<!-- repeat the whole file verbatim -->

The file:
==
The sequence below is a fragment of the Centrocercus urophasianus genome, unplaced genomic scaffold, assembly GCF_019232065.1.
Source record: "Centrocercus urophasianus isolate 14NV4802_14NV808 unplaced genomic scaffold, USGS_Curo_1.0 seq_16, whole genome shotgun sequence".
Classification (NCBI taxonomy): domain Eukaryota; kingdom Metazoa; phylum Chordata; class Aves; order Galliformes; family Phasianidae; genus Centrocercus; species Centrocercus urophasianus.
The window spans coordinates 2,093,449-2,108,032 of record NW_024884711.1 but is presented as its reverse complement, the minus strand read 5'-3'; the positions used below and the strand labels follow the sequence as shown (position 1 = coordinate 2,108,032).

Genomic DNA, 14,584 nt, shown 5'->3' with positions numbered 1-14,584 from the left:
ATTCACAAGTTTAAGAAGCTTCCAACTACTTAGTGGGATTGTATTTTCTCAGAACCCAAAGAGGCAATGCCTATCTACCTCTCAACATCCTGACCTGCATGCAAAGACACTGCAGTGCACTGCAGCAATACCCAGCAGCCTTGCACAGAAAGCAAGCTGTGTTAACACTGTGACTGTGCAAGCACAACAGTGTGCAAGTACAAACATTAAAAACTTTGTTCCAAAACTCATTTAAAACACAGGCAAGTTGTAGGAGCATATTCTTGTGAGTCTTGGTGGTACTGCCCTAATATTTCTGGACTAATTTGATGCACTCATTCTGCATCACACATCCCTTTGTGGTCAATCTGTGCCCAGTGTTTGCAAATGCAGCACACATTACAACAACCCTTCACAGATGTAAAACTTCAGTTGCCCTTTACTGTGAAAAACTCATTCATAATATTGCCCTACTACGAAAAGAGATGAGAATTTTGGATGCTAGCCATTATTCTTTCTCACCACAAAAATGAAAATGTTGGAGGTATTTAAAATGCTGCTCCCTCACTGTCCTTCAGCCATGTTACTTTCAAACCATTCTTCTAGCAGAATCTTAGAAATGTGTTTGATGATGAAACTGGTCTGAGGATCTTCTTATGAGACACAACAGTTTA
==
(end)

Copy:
The sequence below is a fragment of the Centrocercus urophasianus genome, unplaced genomic scaffold, assembly GCF_019232065.1.
Source record: "Centrocercus urophasianus isolate 14NV4802_14NV808 unplaced genomic scaffold, USGS_Curo_1.0 seq_16, whole genome shotgun sequence".
Classification (NCBI taxonomy): domain Eukaryota; kingdom Metazoa; phylum Chordata; class Aves; order Galliformes; family Phasianidae; genus Centrocercus; species Centrocercus urophasianus.
The window spans coordinates 2,093,449-2,108,032 of record NW_024884711.1 but is presented as its reverse complement, the minus strand read 5'-3'; the positions used below and the strand labels follow the sequence as shown (position 1 = coordinate 2,108,032).

Genomic DNA, 14,584 nt, shown 5'->3' with positions numbered 1-14,584 from the left:
ATTCACAAGTTTAAGAAGCTTCCAACTACTTAGTGGGATTGTATTTTCTCAGAACCCAAAGAGGCAATGCCTATCTACCTCTCAACATCCTGACCTGCATGCAAAGACACTGCAGTGCACTGCAGCAATACCCAGCAGCCTTGCACAGAAAGCAAGCTGTGTTAACACTGTGACTGTGCAAGCACAACAGTGTGCAAGTACAAACATTAAAAACTTTGTTCCAAAACTCATTTAAAACACAGGCAAGTTGTAGGAGCATATTCTTGTGAGTCTTGGTGGTACTGCCCTAATATTTCTGGACTAATTTGATGCACTCATTCTGCATCACACATCCCTTTGTGGTCAATCTGTGCCCAGTGTTTGCAAATGCAGCACACATTACAACAACCCTTCACAGATGTAAAACTTCAGTTGCCCTTTACTGTGAAAAACTCATTCATAATATTGCCCTACTACGAAAAGAGATGAGAATTTTGGATGCTAGCCATTATTCTTTCTCACCACAAAAATGAAAATGTTGGAGGTATTTAAAATGCTGCTCCCTCACTGTCCTTCAGCCATGTTACTTTCAAACCATTCTTCTAGCAGAATCTTAGAAATGTGTTTGATGATGAAACTGGTCTGAGGATCTTCTTATGAGACACAACAGTTTA